Connect with us

Hi, what are you looking for?


Classical Reception: Fragments, A 21st Century Vaudeville

The Classical Reception team at work. Photo Credit: Leesal Malhan

Just as the collective knowledge of the classical world might be fragmentary to a modern audience, the past is fragmentary in its existence.

In its third year, 2018’s intercollegiate Classical Reception Play: Fragments, renders the fragmentary literary landscape of antiquity in a Vaudeville show, inspired by the Strand’s history of Burlesque Theatre in the 19th Century.

Roar met with Fragments’ array of project managers, directors and set-designers to discuss the play and the emergent discipline of Classical Reception.

Classical Reception, ‘is something I like to think of as having come out of the Classics itself,’ Marcus Bell, one of the Project Managers from this year’s Classical Reception Play explains. ‘It’s there as a way of challenging what classics has been, a creative exercise in producing something new from the past.’

And this very mind set is perpetuating the screens of 21st century households in the celebrity of academics such as Mary Beard, at The Bridge Theatre, the modern day treatment of Shakespeare’s Julius Caesar. Why? Marcus explains, ‘Classics is a good way to view a lot of complicated issues about identity and politics, nationalism and nations in a way that allows creativity.’

Project Manager Matilda Neill explains that the origins of the project were ‘to add on to the prestige of the Greek Play that works with new ideas but within that ancient tradition’, referring to KCL’s Greek Play, which this year had its sixty-fifth anniversary with a production of Medea earlier this semester. However, in an exciting twist to the Greek Play’s relatively young sibling, the Classical Reception Play is different.

‘In the past two years, we have picked one play, this year we have gone for a Vaudeville style performance and fragments of different pieces.’ Matilda explains. One of the plays Fragments utilises is Eurpides’ Alcmaeon in Corinth, a play to which only four fragments of more than a few phrases have been definitively assigned.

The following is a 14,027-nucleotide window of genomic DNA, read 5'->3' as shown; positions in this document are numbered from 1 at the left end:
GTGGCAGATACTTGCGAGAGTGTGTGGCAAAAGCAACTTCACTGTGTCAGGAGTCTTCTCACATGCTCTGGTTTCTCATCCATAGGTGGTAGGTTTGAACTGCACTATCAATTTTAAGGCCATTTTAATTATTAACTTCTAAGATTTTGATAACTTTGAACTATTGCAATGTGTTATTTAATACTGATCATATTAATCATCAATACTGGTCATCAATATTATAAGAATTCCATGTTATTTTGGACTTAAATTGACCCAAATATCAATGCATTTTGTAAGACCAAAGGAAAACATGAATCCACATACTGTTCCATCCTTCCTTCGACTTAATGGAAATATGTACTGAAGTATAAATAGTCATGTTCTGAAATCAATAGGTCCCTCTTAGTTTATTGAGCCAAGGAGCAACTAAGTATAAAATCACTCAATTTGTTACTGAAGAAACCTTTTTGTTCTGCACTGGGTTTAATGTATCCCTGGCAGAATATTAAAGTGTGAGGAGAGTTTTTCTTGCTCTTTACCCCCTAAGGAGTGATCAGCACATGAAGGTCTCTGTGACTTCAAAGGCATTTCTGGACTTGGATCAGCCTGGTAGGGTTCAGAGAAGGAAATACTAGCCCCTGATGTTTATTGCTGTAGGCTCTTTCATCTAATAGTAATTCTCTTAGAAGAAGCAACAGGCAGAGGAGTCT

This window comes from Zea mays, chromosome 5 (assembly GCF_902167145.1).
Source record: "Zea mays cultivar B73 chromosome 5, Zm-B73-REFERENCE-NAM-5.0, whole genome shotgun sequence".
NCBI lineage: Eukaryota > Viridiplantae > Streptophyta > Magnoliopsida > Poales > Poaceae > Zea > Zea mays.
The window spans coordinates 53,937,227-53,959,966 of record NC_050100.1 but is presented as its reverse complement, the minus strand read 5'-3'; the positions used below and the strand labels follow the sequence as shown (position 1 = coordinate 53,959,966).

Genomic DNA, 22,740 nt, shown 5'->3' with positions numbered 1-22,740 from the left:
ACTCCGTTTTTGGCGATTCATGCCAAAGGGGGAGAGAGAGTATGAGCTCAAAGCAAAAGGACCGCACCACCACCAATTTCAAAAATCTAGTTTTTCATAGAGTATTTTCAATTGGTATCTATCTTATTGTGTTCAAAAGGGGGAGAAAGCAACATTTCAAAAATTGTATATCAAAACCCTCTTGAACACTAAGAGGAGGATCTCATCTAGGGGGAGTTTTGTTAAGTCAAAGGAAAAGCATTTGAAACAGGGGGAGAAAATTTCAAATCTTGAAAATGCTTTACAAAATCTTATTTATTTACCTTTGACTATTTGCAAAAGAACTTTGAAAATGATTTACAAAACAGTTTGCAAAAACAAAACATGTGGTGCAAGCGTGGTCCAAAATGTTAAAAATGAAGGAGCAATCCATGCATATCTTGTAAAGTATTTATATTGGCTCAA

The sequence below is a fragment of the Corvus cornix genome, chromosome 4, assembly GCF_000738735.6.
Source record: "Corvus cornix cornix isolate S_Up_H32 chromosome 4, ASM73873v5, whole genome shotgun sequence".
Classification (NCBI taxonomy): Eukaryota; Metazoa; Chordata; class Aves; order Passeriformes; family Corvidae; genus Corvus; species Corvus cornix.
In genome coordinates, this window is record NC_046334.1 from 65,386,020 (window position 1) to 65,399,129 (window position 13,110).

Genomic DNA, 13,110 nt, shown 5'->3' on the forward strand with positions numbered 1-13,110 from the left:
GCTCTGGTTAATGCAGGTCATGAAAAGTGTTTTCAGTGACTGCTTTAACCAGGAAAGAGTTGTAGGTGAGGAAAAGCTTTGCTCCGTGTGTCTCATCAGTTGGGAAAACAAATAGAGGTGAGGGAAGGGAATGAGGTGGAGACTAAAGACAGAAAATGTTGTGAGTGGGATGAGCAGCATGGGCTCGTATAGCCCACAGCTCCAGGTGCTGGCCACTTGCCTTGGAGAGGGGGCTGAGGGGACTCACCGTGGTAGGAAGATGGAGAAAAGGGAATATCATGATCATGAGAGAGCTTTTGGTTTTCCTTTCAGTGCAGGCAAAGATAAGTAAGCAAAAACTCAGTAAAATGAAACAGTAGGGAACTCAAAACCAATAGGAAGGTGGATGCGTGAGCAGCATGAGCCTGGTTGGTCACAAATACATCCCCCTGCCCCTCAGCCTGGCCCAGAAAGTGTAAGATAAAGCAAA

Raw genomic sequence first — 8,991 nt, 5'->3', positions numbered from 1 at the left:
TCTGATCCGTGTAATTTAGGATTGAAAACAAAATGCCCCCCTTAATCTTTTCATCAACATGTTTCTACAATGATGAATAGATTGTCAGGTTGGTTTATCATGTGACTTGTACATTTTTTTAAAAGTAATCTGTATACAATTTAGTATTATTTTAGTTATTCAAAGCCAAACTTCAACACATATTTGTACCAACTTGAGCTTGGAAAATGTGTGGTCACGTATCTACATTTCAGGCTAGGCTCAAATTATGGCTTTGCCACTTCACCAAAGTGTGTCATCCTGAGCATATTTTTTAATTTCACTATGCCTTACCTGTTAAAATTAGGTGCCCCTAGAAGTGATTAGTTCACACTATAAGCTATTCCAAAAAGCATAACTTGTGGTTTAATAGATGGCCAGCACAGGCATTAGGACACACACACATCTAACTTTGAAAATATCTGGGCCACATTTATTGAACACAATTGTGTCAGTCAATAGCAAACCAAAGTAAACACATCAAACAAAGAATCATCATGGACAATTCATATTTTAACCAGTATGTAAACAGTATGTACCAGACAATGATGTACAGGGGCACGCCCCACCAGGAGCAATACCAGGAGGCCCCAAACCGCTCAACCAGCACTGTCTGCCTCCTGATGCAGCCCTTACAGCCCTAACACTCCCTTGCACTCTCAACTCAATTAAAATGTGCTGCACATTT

Tamsyn Chandler, director of this piece explains she was asked to pick one section of the play to develop. Also part of the mix is a filmed recital of ‘Kate Tempest’s poem Hold Your Own’ the combined elements of which will culminate in ‘theatre performed in different mediums.’

‘People are starting to think about Classics in a new way and the youth are spearheading this. Classical Reception was only established 20-30 years ago. We are now taking it in another direction, and thinking about Classics in new ways rather than sticking with what is traditional.’ Sneha Choudry, a member of the production team and social media manager says.

And she expresses how this dynamic group, from King’s, The Courtauld and The Architectural Association, are taking on a fresh challenge that promises to result in a rich and vibrant performance. ‘People find a space for themselves in Classics as a subject, somewhere to be creative’ says Marcus.

With the talented cohort who lend their expertise from Classics to theatre and dance to set design, this is surely set to be a performance of multi-disciplinary brilliance.


Classical Reception: Fragments will be showing on Wednesday 21st March, 7pm Bush House Auditorium. Tickets available here.



Roar News collected five of the eight awards it was nominated for at this year’s Student Publication Association National Convention (SPANC). The publication came...


Staff writer Meher Kazmi examines the UK’s deteriorating public services and argues for a drastic strategy to save them from disrepair. In the few...

Maughan library exterior Maughan library exterior


A Freedom of Information (FOI) request has revealed that King’s College London (KCL) spent the equivalent of almost twenty domestic students’ annual tuition fees...


Soufiane Ababri: "their mouths were full of bumblebees but it was me who was pollinated"


Staff writer Oisín McGilloway reviews “Saint Omer”, a film questioning the morality behind an act that seems, at first, to be born from pure...


Roar’s Deputy Editor-in-Chief Aman Patel reporting the ongoing case of missing King’s nursing student, Owami Davies.  Owami Davies is a 24 year old nursing...


Roar writer Arjan Arenas reviews the King’s Classics department’s annual Greek Play, “The Plague at Thebes”. For nearly three-quarters of a century now, one...


Culture Editor Keir Holmes interviews Will Davies, dramaturg for King’s College London’s 69th annual Greek play, which will reimagine the Theban plays for a...